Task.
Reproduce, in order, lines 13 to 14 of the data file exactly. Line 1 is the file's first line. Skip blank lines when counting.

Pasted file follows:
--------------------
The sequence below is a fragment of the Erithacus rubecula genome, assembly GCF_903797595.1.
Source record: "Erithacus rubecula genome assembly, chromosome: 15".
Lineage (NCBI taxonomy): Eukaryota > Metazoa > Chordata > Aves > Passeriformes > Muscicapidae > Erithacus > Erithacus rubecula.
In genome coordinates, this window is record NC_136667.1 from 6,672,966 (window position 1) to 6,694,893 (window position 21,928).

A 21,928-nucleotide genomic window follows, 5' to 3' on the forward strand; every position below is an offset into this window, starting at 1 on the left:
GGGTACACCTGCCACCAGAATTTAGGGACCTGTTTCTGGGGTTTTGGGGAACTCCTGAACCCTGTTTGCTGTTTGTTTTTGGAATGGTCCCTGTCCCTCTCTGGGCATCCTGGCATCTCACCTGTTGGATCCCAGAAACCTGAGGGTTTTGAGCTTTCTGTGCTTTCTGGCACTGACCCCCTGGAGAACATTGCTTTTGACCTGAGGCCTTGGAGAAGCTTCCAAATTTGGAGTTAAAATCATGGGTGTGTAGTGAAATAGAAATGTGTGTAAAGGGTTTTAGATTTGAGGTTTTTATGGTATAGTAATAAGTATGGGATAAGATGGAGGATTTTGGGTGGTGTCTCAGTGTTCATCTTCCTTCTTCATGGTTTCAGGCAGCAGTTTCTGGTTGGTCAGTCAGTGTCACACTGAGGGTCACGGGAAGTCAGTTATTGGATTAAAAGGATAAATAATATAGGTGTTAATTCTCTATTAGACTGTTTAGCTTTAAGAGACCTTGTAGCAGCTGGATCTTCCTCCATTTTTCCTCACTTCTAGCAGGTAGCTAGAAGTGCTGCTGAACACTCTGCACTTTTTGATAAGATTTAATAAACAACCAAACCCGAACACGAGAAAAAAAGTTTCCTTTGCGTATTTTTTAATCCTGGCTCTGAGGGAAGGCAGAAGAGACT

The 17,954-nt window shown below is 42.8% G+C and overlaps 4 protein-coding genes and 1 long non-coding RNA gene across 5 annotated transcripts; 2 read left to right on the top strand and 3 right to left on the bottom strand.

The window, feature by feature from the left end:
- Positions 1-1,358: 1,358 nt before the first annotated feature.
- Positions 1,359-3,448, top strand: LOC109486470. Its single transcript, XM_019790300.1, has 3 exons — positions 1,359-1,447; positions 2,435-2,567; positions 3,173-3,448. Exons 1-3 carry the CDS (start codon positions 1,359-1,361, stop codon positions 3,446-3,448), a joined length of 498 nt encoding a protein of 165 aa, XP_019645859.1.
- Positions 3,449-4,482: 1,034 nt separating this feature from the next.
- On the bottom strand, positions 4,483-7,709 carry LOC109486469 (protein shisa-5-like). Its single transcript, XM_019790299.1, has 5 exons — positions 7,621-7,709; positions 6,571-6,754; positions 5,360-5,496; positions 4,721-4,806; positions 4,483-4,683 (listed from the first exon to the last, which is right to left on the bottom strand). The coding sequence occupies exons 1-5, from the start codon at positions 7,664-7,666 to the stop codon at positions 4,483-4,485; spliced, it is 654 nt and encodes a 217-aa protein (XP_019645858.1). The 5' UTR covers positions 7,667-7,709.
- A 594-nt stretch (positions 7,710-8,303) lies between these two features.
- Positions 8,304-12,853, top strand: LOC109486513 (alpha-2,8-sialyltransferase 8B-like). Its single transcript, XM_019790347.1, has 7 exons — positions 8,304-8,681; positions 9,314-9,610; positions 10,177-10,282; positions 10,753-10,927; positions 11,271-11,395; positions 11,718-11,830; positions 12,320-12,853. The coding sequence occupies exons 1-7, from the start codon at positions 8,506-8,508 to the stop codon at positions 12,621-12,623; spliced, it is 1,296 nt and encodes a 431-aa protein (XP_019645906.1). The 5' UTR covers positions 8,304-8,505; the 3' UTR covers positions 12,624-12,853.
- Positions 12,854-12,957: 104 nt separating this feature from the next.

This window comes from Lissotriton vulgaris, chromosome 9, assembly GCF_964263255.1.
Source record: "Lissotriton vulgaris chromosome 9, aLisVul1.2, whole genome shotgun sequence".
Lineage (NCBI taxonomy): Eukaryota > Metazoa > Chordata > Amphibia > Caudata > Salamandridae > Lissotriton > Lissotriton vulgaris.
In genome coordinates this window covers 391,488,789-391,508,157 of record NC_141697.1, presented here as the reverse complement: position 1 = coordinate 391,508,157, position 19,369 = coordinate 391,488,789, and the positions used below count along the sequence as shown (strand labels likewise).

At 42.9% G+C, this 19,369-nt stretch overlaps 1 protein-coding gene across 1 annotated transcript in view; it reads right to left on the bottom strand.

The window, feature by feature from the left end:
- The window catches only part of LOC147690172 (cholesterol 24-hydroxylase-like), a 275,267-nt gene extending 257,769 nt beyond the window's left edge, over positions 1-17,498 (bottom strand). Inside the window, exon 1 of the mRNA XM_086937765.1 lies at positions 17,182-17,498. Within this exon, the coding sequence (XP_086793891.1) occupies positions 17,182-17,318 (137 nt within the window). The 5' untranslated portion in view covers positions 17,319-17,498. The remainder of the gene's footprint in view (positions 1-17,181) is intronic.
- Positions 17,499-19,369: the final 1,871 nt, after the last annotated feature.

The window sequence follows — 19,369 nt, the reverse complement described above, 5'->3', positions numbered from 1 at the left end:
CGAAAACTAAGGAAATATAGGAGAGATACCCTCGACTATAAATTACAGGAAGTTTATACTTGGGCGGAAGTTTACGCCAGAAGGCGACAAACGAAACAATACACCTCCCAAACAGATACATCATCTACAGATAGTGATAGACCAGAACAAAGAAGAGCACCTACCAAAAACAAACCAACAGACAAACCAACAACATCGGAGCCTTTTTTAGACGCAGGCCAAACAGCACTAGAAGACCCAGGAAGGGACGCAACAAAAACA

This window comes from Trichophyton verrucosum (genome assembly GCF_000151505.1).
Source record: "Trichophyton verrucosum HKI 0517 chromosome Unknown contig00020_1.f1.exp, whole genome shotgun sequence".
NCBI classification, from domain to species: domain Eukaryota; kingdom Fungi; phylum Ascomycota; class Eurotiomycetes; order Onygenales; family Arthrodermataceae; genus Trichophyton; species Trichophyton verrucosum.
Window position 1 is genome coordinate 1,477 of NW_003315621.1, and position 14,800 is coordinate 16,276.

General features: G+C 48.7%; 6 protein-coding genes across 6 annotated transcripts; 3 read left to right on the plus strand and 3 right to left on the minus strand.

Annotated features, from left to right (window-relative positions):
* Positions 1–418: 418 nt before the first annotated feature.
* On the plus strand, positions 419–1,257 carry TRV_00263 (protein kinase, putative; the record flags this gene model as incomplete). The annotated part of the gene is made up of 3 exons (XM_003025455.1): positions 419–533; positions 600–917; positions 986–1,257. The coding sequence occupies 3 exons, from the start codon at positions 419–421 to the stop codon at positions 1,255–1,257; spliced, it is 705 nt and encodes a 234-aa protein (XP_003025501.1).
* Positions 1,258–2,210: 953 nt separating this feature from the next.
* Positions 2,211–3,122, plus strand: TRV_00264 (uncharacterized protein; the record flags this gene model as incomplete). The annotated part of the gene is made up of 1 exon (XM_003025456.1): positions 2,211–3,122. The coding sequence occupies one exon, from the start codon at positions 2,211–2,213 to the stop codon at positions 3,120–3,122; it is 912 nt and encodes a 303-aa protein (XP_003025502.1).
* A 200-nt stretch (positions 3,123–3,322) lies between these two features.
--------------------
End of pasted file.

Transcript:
- A 594-nt stretch (positions 7,710-8,303) lies between these two features.
- Positions 8,304-12,853, top strand: LOC109486513 (alpha-2,8-sialyltransferase 8B-like). Its single transcript, XM_019790347.1, has 7 exons — positions 8,304-8,681; positions 9,314-9,610; positions 10,177-10,282; positions 10,753-10,927; positions 11,271-11,395; positions 11,718-11,830; positions 12,320-12,853. The coding sequence occupies exons 1-7, from the start codon at positions 8,506-8,508 to the stop codon at positions 12,621-12,623; spliced, it is 1,296 nt and encodes a 431-aa protein (XP_019645906.1). The 5' UTR covers positions 8,304-8,505; the 3' UTR covers positions 12,624-12,853.